Matt Dickerson: Collecting stories about the outdoors
As I write this column, the Arkansas River is plowing past outside my hotel window, carrying 100,000 cubic feet of water per second — roughly double its normal volume for this time of year, but only a fifth of what it was carrying just a couple weeks earlier. Some of that water has come all the way down from the Rocky Mountains (where it was once fantastic trout water), flowing across Colorado, Kansas, Oklahoma and into Arkansas. But much of it fell from the sky within the state in the hills of the Ozark and Ouachita National Forests.
The river will probably rise before it goes down. Arkansas has had a very wet winter and spring. Last night, as I sat in conference talks, a stunning display of lightning flashed outside the window. The thunderstorms brought a night of pounding rain. Flash flood warnings appeared on my cell phone. The mud, which has colored the river like a mocha latte, and which was once soil on some farmland or riverbank upstream, will flow on down into the Mississippi River and get deposited into the Gulf of Mexico.
I’ve spent most of the past three days in this hotel in Little Rock at the annual conference of the Outdoor Writers Association of America, or OWAA. In some ways, the view out the north-facing windows has been very appealing, during the day as well as during the nighttime lightning show. A multi-use trail wanders along the river’s edge below: a little green belt of parks dotted with some majestic trees, attracting a variety of birds along with the walkers, joggers and bikers. A short walk down that trail is a fun nature center run by Arkansas Game and Fish. If I lived in Little Rock, I imagine I would make good use of that trail, and make regular visits to the nature center to look at the cool fish in the aquarium and the very cute baby alligator. Even the architecture of the bridges draws my eyes, when my gaze wanders from the speakers in front of me, or when I take a break and return to my room.
I’m currently serving on two OWAA committees that met at the conference: an educational committee that decided some writing awards, and a committee helping to plan next year’s conference, which will take place in my home state of Vermont! (I’m quite excited to help with that planning, and looking forward to having some nationally known and award-winning outdoor writers, photographers and video producers visiting Addison County on their way up to Jay Peak where the conference will be held.) The conference also provided some contacts and venues for me to research, write and publish future outdoor stories in some interesting places including Arizona, Colorado and Arkansas.
Mostly, however, I spent my time listening to a variety of interesting talks and panel presentations, including a keynote address from Carolyn Finney on “Black Faces, White Spaces: Reimagining the Relationship of African Americans to the Great Outdoors.” Her talk on diversity in the outdoors, and in outdoor communications, generated much conversation over the weekend. Finney has spoken at Middlebury College in the past, and after hearing her speaking I was even more excited that she will be spending more time at the college in the future.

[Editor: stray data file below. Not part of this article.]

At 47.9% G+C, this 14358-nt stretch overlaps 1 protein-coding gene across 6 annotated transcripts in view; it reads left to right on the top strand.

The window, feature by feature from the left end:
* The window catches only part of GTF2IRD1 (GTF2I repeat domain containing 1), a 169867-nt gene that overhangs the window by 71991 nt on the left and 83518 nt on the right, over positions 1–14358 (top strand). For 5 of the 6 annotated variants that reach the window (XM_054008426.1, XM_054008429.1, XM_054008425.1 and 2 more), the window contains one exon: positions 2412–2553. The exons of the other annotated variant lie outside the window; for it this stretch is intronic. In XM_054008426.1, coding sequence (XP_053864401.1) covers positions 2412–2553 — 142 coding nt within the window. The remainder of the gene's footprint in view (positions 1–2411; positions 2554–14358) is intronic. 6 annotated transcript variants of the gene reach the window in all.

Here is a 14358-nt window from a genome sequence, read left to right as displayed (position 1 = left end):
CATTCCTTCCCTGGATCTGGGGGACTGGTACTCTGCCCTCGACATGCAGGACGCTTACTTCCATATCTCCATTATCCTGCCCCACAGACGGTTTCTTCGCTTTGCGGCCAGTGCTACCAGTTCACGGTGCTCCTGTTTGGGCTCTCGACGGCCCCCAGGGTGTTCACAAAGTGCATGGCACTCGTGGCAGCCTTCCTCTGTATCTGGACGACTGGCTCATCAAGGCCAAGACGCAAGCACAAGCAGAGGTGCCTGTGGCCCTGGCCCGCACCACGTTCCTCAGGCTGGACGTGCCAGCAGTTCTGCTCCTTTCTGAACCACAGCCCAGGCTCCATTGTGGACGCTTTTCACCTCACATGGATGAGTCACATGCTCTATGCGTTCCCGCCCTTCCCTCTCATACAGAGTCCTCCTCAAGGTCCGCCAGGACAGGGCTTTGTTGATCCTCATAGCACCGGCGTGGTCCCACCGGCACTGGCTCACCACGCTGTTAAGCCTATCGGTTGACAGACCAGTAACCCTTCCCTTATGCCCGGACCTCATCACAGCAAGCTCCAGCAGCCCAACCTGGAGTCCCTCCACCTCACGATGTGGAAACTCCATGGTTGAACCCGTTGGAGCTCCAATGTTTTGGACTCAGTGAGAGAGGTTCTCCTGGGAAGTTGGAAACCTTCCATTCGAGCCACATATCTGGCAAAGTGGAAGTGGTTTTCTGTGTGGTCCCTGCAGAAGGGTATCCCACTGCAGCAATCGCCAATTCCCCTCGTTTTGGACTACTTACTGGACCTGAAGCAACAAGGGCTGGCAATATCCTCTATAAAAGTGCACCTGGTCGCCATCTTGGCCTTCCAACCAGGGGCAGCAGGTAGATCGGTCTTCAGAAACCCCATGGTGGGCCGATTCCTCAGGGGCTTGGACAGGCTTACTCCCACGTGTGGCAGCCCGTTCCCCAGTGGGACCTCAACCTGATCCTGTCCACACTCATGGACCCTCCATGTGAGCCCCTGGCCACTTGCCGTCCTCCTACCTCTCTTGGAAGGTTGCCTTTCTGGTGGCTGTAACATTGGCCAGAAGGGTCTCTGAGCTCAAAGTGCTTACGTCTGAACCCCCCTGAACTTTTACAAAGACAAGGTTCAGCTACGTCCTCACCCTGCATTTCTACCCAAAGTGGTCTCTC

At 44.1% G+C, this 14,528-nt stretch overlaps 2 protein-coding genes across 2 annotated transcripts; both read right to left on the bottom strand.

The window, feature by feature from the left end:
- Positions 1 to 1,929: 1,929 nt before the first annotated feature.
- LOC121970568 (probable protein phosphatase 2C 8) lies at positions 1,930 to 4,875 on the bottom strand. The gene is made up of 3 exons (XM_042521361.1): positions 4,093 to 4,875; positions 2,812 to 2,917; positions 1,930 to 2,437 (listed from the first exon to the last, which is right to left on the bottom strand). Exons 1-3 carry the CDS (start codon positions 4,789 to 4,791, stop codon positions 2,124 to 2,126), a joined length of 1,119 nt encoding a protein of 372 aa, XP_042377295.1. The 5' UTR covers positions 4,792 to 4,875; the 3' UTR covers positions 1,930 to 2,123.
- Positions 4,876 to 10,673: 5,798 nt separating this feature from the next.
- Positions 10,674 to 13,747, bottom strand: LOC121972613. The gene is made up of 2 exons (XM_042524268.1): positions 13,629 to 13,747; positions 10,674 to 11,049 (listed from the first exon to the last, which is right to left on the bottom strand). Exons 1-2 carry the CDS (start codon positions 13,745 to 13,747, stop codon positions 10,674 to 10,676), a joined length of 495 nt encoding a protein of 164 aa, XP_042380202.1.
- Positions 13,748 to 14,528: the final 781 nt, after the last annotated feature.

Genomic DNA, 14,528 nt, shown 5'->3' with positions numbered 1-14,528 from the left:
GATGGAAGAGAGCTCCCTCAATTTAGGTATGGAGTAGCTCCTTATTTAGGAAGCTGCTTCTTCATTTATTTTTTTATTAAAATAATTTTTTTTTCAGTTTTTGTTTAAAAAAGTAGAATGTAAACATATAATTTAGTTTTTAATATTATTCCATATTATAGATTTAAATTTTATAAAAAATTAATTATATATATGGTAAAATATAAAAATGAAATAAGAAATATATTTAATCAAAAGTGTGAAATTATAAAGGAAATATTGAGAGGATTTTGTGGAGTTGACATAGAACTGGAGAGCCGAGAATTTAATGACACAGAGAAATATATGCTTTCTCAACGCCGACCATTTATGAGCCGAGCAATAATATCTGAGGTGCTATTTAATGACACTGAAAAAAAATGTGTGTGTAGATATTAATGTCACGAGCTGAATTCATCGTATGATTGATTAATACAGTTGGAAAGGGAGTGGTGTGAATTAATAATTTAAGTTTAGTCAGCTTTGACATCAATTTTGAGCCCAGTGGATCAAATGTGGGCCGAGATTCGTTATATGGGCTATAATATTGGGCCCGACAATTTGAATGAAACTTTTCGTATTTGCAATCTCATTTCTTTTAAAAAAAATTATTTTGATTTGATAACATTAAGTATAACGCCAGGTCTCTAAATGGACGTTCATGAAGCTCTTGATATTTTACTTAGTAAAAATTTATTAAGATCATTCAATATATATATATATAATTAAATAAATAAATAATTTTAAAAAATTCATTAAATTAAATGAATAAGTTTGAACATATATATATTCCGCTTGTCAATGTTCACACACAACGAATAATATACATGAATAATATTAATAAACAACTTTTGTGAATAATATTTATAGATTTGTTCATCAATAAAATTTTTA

Another presentation was on the impacts of climate change on wildlife. The opening speaker, from the Environmental Defense Fund, who also has done work with the NOAA, addressed changing oceans and the range of projected impacts of climate change on marine fisheries. He noted that we are beyond the point where we can stop climate change, even if we dramatically cut greenhouse emissions immediately. It will take years to slow and stop. But he did present various scenarios for how bad it might get depending both on how we respond to the inevitable changes in our management of fisheries, and also on how quickly we do take the steps to dramatically cut global emissions. The best case scenario if we make wise choices is not nearly as bleak as the worst case.
The next speaker on the panel worked for Arkansas Game and Fish Commission, though he was speaking as a private citizen and avid duck hunter, and not as an official representative of any state organization. Which brings me back to our opening paragraph. He spoke about the dramatic — and mostly negative — impact of climate change on the rivers of his home state. All the while he spoke, as if to provide a visual example of his points, out the window behind him the Arkansas River continued to flood past at five times its normal volume. These sorts of prolonged periods of flooding have become increasingly common in Arkansas, he noted. And, along with another of the panelists, he mentioned the rising levels of the Gulf of Mexico, the eroding and vanishing coastline of Louisiana, and the dead zones in the Gulf resulting in part from the raging floods pouring into the Mississippi.
The tone of the room was somewhat somber, but the writers weren’t hopeless. “Keep telling the stories,” somebody said. Politics so often clouds the issues and prevents dialogue. “I can’t talk about ‘climate change’ to my readers,” one writer noted, “but I can talk about rising sea levels.” And while notions like “climate change” may be abstract or even politicized to many people, those who spend time outdoors paying attention to trees, ducks, fish, deer, migrating birds, or blossoming plants, can’t help but notice the changes — and bemoan them. The specific examples speak loudly. And for those who care, they are also the most motivating. Look around. Listen. Pay attention. Then live well.
Good advice, I thought.
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